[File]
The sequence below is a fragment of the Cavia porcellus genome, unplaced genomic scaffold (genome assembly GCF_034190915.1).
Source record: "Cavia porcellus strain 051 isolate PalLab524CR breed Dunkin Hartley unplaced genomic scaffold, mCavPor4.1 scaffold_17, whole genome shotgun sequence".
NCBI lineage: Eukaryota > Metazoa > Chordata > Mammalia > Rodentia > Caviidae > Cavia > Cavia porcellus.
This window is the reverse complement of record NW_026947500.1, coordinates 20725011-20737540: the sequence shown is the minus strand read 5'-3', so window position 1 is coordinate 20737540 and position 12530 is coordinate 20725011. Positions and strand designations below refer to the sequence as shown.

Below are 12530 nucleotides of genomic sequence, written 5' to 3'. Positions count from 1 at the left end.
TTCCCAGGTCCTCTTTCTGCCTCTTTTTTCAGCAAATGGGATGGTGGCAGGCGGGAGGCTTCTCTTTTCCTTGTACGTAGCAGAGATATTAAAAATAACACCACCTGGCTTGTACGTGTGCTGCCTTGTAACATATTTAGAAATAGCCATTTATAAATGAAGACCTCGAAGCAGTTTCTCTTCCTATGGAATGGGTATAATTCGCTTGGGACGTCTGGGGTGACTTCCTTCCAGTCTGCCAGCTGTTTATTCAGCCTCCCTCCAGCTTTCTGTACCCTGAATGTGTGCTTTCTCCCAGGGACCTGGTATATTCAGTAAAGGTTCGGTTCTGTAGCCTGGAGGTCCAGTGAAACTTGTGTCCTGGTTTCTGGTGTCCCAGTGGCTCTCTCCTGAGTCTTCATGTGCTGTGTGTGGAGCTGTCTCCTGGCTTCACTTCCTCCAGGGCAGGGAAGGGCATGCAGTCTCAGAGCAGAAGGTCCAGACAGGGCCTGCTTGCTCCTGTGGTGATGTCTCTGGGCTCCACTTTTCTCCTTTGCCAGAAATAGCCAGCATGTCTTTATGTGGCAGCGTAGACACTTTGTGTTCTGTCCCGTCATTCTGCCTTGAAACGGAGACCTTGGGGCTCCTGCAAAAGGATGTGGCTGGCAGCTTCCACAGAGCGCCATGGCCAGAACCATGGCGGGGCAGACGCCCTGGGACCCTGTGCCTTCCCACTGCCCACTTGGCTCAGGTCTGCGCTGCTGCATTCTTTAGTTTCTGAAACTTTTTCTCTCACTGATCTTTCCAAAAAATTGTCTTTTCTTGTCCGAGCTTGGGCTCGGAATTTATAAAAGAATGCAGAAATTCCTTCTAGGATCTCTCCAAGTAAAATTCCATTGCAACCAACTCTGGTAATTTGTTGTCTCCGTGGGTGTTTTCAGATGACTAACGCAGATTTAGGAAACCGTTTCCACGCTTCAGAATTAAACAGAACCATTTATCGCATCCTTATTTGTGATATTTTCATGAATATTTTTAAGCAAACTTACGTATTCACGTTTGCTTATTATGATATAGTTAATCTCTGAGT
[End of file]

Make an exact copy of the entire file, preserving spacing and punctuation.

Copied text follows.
The sequence below is a fragment of the Cavia porcellus genome, unplaced genomic scaffold (genome assembly GCF_034190915.1).
Source record: "Cavia porcellus strain 051 isolate PalLab524CR breed Dunkin Hartley unplaced genomic scaffold, mCavPor4.1 scaffold_17, whole genome shotgun sequence".
NCBI lineage: Eukaryota > Metazoa > Chordata > Mammalia > Rodentia > Caviidae > Cavia > Cavia porcellus.
This window is the reverse complement of record NW_026947500.1, coordinates 20725011-20737540: the sequence shown is the minus strand read 5'-3', so window position 1 is coordinate 20737540 and position 12530 is coordinate 20725011. Positions and strand designations below refer to the sequence as shown.

Below are 12530 nucleotides of genomic sequence, written 5' to 3'. Positions count from 1 at the left end.
TTCCCAGGTCCTCTTTCTGCCTCTTTTTTCAGCAAATGGGATGGTGGCAGGCGGGAGGCTTCTCTTTTCCTTGTACGTAGCAGAGATATTAAAAATAACACCACCTGGCTTGTACGTGTGCTGCCTTGTAACATATTTAGAAATAGCCATTTATAAATGAAGACCTCGAAGCAGTTTCTCTTCCTATGGAATGGGTATAATTCGCTTGGGACGTCTGGGGTGACTTCCTTCCAGTCTGCCAGCTGTTTATTCAGCCTCCCTCCAGCTTTCTGTACCCTGAATGTGTGCTTTCTCCCAGGGACCTGGTATATTCAGTAAAGGTTCGGTTCTGTAGCCTGGAGGTCCAGTGAAACTTGTGTCCTGGTTTCTGGTGTCCCAGTGGCTCTCTCCTGAGTCTTCATGTGCTGTGTGTGGAGCTGTCTCCTGGCTTCACTTCCTCCAGGGCAGGGAAGGGCATGCAGTCTCAGAGCAGAAGGTCCAGACAGGGCCTGCTTGCTCCTGTGGTGATGTCTCTGGGCTCCACTTTTCTCCTTTGCCAGAAATAGCCAGCATGTCTTTATGTGGCAGCGTAGACACTTTGTGTTCTGTCCCGTCATTCTGCCTTGAAACGGAGACCTTGGGGCTCCTGCAAAAGGATGTGGCTGGCAGCTTCCACAGAGCGCCATGGCCAGAACCATGGCGGGGCAGACGCCCTGGGACCCTGTGCCTTCCCACTGCCCACTTGGCTCAGGTCTGCGCTGCTGCATTCTTTAGTTTCTGAAACTTTTTCTCTCACTGATCTTTCCAAAAAATTGTCTTTTCTTGTCCGAGCTTGGGCTCGGAATTTATAAAAGAATGCAGAAATTCCTTCTAGGATCTCTCCAAGTAAAATTCCATTGCAACCAACTCTGGTAATTTGTTGTCTCCGTGGGTGTTTTCAGATGACTAACGCAGATTTAGGAAACCGTTTCCACGCTTCAGAATTAAACAGAACCATTTATCGCATCCTTATTTGTGATATTTTCATGAATATTTTTAAGCAAACTTACGTATTCACGTTTGCTTATTATGATATAGTTAATCTCTGAGT